Happy New Year! We are still wondering what happened to 2017!
To help start off 2018, we are eager to bring you a collection of historic articles, delicious winter recipes, and our newly updated Calendar of Events – the Calendar begins on page 11. Read More >
One of the most visible vestiges of the Battle of Gettysburg can be found on the southern part of the battlefield, where the vortex of the second day’s fight caused a whirlwind of death and destruction.
In what could be considered a miraculous survival, Abraham Trostle’s farm still stands in the midst of his original 134 acres. The large brick Pennsylvania bank barn shows a gaping hole, perfectly round, where a solid shot was fired through its walls on July 2, 1863. Upon further inspection of the house and other outbuildings, damage can still be easily detected. It is little wonder that Mr. Trostle, with his wife and most of their nine children, fled the area during the intensely contested fight that occurred on and around their farm. Read More >
Some years are more eventful than others. Some are among the most pivotal in human history. The year 1918 is such a year.
One hundred years ago, in 1918, one of the worst wars of modern times was in its final months. World War I, or the Great War as it was then known, ended officially on the eleventh hour of the eleventh day of the eleventh month, at 11 a.m. on November 11, 1918. Until its end, the war continued to take millions of lives from dozens of nations. Read More >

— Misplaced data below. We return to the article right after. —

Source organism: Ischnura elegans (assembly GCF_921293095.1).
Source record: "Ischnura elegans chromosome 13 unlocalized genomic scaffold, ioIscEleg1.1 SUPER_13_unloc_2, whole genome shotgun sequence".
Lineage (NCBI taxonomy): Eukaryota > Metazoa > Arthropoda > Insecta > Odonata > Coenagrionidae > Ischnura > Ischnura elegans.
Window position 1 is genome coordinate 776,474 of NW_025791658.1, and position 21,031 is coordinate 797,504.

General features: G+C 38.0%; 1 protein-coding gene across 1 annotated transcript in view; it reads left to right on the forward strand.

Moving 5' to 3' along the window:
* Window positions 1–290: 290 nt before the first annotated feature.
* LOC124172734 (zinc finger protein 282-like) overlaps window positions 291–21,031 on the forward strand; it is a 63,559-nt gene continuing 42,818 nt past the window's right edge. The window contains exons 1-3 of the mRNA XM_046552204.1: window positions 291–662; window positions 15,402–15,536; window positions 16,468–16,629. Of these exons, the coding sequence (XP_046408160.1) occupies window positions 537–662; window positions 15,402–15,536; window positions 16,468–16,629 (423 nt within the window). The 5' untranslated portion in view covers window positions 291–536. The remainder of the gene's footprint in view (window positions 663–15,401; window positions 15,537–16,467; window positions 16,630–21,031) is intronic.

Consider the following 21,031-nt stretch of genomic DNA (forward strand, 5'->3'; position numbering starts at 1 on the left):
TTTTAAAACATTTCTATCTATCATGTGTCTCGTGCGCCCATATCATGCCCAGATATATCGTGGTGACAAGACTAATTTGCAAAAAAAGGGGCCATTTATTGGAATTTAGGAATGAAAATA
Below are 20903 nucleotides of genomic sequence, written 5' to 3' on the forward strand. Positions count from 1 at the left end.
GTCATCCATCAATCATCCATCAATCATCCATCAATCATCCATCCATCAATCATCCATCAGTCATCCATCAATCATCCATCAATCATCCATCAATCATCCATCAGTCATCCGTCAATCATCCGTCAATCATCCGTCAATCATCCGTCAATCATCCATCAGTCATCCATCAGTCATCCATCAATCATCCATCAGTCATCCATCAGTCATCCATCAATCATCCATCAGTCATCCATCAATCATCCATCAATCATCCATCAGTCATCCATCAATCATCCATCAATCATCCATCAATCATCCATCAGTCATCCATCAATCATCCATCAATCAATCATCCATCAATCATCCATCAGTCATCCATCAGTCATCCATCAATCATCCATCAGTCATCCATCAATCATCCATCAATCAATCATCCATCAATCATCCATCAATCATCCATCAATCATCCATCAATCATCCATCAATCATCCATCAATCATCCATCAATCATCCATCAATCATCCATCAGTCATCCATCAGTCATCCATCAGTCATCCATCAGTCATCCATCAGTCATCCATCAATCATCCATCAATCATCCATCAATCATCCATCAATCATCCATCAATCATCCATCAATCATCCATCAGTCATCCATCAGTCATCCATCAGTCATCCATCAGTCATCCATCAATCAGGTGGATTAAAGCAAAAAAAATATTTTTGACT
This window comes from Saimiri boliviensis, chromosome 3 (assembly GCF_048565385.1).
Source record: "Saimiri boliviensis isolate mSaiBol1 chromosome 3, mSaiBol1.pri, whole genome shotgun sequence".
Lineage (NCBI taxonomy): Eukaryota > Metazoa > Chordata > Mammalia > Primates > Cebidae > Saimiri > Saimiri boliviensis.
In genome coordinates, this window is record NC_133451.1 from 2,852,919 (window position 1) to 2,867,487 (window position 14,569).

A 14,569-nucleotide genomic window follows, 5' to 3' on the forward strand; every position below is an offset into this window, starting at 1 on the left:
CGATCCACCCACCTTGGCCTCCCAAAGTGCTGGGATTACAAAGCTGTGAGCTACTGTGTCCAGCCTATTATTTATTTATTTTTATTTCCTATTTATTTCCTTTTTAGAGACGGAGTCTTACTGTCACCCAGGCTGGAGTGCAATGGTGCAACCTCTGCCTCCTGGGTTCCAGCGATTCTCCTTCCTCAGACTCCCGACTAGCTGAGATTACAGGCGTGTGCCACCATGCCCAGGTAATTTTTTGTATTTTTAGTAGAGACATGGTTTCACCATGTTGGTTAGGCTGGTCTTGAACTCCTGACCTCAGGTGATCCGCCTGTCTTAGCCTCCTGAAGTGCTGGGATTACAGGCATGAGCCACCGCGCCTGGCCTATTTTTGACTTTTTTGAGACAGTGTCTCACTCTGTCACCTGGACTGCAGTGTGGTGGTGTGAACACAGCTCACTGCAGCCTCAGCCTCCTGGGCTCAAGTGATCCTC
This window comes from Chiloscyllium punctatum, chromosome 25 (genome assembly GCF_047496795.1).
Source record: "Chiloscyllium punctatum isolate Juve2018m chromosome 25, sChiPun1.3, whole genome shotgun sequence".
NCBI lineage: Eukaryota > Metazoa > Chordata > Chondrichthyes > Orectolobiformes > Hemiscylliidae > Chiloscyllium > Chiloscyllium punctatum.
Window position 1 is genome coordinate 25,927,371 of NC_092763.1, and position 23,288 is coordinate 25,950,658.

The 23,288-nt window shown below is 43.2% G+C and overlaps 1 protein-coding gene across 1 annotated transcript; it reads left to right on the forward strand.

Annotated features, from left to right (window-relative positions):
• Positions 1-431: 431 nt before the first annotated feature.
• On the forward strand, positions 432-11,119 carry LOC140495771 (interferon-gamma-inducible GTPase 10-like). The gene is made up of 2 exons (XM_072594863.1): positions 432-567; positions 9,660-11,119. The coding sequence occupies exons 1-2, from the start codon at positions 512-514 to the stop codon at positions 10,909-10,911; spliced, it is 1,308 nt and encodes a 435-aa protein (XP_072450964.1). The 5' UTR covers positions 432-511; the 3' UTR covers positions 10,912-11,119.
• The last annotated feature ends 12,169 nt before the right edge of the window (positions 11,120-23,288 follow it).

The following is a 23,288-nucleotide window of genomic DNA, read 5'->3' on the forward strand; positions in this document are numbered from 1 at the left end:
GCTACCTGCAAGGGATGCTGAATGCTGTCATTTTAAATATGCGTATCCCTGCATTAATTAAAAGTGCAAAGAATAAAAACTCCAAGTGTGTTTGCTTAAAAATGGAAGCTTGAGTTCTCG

What do Jeb Stuart, John Brown Gordon, and William Dorsey Pender have in common? All were Confederate general officers who fought in the Battle of Gettysburg. All were distinguished by their military careers in the Civil War, and all suffered for the parts they played in that conflict. What is less known is that these three Southern officers all share the same birthday: February 6.
John Brown Gordon is the eldest of the three generals, born February 6, 1832 in Upson County, Georgia. He was the son of the Reverend Zachariah Herndon Gordon and his wife, the former Melinda Cox. Read More >
It seems that these days misspellings, misunderstandings of words, and incorrect grammar are increasingly used in our current vernacular. There is evidence on street signs and on the Internet. We hear them on television. Even journalists, who are supposed to be educated, fall prey to these inaccuracies. Read More >